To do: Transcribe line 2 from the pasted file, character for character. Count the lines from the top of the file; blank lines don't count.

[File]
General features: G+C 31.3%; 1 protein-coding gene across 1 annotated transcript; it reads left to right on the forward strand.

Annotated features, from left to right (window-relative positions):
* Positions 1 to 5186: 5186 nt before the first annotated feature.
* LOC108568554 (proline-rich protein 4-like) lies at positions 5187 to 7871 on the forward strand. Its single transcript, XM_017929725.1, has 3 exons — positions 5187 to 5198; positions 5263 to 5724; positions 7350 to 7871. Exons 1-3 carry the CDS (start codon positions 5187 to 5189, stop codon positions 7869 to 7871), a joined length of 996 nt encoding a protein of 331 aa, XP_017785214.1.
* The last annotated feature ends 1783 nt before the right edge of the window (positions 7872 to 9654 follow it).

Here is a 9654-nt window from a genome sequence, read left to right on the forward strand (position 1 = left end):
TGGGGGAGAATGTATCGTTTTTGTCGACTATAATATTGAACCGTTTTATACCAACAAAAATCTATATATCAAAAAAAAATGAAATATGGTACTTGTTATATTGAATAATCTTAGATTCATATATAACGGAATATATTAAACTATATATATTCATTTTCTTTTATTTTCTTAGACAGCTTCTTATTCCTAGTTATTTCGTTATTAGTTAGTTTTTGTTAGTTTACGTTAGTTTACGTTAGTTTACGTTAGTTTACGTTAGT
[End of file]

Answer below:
Annotated features, from left to right (window-relative positions):